TRENTON, N.J. – Gay marriages performed outside New Jersey are recognized in the state for the purpose of divorce, according to a ruling Friday by a judge deciding whether a lesbian couple married in Canada can split.
State Superior Court Judge Mary Jacobson said in an oral ruling that New Jersey, which doesn't allow gays to marry, has a long history of recognizing marriages that are valid where they were performed.
"To grant the divorce here is not against public policy," Jacobson said. "It's consistent with the strong marriage recognition principles that have been practiced since the 1800s."
Jacobson said her ruling does not mean that the state has to recognize same-sex marriages for other purposes.
But her decision does overrule, in part, a state attorney general's order that declared New Jersey wouldn't fully recognize gay marriages performed elsewhere. Instead, they are considered to be joined in civil unions, which extend the benefits of marriage — but not the name — to gay couples.
States that don't recognize gay marriage have begun grappling with how to deal with gay divorces. The state Supreme Court in Rhode Island and judges in Oklahoma and Texas have denied divorces. With Friday's decision, New Jersey joins New York as states where they have been allowed.
Stephen Hyland, the lawyer who represented La Kia Hammond as a cooperating attorney with the American Civil Liberties Union, said this is a signal that the state should simply recognize gay marriages granted in Canada and other places they are legal.
Gay rights activists are pushing the Legislature to become the first in the nation to accept gay marriage. In other states that recognize gay marriage, it's been the result of court rulings.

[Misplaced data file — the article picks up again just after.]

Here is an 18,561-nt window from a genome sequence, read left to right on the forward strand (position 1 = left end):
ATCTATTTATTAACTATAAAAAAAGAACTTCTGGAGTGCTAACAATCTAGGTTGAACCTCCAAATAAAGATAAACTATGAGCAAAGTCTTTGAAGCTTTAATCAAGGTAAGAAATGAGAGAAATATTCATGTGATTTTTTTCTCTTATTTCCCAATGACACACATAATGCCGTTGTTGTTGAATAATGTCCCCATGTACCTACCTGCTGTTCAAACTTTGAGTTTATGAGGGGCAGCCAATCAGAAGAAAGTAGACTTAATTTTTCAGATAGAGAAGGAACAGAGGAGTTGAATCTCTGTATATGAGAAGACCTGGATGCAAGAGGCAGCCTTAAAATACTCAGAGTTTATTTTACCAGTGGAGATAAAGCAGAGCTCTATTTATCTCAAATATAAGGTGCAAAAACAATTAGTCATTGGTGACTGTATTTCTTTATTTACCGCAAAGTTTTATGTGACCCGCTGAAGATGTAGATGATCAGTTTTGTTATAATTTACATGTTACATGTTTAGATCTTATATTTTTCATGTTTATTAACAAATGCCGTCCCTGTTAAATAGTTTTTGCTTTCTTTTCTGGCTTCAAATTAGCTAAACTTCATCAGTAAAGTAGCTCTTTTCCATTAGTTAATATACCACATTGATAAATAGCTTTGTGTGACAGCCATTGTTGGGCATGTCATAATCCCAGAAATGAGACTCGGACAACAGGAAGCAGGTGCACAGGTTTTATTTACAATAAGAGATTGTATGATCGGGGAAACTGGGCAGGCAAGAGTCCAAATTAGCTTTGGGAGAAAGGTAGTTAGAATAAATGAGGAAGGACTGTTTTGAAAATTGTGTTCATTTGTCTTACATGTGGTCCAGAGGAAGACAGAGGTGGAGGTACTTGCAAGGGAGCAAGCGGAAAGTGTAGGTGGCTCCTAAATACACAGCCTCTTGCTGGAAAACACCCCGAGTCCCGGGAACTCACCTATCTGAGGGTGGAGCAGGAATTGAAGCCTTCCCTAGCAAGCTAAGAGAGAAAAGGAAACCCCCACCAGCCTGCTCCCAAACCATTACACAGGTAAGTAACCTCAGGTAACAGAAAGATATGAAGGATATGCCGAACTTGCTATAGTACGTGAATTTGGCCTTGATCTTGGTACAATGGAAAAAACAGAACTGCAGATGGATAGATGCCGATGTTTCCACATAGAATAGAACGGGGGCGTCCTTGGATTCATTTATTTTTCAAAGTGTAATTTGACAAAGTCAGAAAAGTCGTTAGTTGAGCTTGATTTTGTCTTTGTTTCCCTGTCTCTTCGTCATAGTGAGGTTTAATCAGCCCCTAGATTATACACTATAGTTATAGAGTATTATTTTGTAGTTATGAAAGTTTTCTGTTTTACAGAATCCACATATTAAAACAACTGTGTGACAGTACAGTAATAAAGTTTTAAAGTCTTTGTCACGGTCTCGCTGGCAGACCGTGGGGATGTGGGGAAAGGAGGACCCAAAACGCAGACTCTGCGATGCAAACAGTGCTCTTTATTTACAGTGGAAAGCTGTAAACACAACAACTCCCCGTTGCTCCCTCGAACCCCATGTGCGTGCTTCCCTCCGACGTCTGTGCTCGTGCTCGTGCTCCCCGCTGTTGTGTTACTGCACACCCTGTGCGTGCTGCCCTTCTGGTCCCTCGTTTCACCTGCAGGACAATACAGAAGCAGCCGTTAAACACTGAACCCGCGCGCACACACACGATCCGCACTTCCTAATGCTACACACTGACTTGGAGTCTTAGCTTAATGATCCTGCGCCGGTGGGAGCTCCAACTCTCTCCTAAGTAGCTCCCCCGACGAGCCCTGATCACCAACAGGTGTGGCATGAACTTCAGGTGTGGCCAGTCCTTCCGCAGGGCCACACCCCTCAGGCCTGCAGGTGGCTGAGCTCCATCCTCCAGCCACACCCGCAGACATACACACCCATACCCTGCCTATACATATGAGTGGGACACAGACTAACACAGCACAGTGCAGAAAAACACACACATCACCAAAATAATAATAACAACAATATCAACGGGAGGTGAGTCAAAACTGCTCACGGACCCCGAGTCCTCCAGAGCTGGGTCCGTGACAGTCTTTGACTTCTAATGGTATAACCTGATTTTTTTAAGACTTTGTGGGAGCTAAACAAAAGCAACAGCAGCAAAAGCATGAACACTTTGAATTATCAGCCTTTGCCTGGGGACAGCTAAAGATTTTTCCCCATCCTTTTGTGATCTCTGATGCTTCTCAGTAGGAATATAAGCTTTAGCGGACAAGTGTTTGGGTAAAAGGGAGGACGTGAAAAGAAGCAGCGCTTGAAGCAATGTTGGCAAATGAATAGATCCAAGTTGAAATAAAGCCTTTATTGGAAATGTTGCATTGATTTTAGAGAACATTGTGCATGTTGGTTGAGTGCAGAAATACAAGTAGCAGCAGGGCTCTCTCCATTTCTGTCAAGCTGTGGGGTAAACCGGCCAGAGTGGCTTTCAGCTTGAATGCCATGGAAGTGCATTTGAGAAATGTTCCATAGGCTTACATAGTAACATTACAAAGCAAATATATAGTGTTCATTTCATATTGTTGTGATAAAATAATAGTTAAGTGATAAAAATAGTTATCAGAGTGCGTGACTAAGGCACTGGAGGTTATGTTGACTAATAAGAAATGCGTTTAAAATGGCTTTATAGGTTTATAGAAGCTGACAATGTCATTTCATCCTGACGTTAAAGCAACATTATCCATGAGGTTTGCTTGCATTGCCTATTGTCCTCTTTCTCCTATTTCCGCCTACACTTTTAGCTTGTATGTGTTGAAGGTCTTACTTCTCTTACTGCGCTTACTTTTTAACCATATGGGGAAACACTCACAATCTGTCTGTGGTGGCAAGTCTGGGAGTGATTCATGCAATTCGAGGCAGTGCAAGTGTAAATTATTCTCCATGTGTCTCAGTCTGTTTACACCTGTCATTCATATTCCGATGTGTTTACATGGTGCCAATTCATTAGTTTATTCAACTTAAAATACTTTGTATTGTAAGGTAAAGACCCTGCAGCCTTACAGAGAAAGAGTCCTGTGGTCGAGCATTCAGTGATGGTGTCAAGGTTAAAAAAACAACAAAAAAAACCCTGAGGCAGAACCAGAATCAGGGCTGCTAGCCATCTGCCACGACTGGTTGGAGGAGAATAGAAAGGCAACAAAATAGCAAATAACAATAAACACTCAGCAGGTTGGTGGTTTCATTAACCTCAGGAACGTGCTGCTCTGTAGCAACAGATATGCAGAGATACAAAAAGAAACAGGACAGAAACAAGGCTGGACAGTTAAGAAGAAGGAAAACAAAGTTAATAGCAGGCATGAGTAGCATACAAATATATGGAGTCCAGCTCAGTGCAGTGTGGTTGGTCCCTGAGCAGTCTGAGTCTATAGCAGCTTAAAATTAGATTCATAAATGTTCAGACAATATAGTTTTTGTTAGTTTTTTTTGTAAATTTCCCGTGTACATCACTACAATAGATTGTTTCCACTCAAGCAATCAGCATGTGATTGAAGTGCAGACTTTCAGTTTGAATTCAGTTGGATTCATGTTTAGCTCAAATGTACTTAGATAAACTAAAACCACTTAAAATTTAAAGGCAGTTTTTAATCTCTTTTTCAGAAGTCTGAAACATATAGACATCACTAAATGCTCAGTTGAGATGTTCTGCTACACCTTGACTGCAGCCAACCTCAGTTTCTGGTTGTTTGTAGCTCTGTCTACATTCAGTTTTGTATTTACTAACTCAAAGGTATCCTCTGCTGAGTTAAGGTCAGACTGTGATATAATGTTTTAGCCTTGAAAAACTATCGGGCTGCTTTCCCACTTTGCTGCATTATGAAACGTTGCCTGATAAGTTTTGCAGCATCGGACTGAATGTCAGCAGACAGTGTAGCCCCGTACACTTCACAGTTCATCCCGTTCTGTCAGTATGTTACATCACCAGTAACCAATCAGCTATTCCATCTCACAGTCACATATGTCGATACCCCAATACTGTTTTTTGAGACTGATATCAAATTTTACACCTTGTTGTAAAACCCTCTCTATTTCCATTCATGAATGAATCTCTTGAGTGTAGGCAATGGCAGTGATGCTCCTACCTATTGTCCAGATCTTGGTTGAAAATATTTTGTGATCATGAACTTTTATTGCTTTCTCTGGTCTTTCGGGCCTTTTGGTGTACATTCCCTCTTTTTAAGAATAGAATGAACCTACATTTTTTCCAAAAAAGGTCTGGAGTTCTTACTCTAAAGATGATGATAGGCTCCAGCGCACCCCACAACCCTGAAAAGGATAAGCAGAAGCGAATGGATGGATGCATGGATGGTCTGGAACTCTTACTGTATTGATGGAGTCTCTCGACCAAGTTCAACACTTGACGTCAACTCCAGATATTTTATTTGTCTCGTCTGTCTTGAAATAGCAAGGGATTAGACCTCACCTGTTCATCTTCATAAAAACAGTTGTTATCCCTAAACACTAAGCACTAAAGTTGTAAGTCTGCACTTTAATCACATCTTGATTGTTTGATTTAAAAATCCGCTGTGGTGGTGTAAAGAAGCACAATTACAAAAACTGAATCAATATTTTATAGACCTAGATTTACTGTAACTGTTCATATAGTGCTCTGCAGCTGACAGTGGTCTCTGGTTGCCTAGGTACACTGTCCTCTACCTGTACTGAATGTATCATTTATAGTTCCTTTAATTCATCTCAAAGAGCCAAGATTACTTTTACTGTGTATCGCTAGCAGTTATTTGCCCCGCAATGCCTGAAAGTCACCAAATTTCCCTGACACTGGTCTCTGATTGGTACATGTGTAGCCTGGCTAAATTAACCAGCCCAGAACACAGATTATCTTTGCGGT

La Kia and Kinyati Hammond had been a couple for years and were raising La Kia's daughter, now 14, and two younger children before they were married in British Columbia in March 2004. The couple eventually settled in North East, Md.
In 2005, La Kia, was found to have a terminal form of muscular dystrophy. She said doctors gave her two years to live. The next year, she left Kinyati and eventually moved with her daughter to New Jersey.
The state attorney general's office had argued that she should be granted a dissolution of a civil union, instead of a divorce.
But Hammond said that without a valid divorce, Canadian authorities might not allow her to remarry — an argument that Jacobson said was compelling.
After Friday's ruling, Hammond said she would send out wedding announcements within days. Except for adding a date, she said, they're already designed.
"Breaking up is painful enough," she said, "I'm happy we won't have to face the hardship of having to fight just to make it official."
Kinyati Hammond, of New Castle, Del., did not respond to the divorce legal filings. A current phone number for her could not be found Friday.
Also Friday, a bill was introduced in the Vermont Legislature to legalize gay marriage in the state that became the first to permit civil unions nine years ago.
Supporters don't expect the debate over marriage to be as rancorous as the previous one, which triggered a yearlong battle and the ballot-box defeat of some lawmakers who voted for civil unions.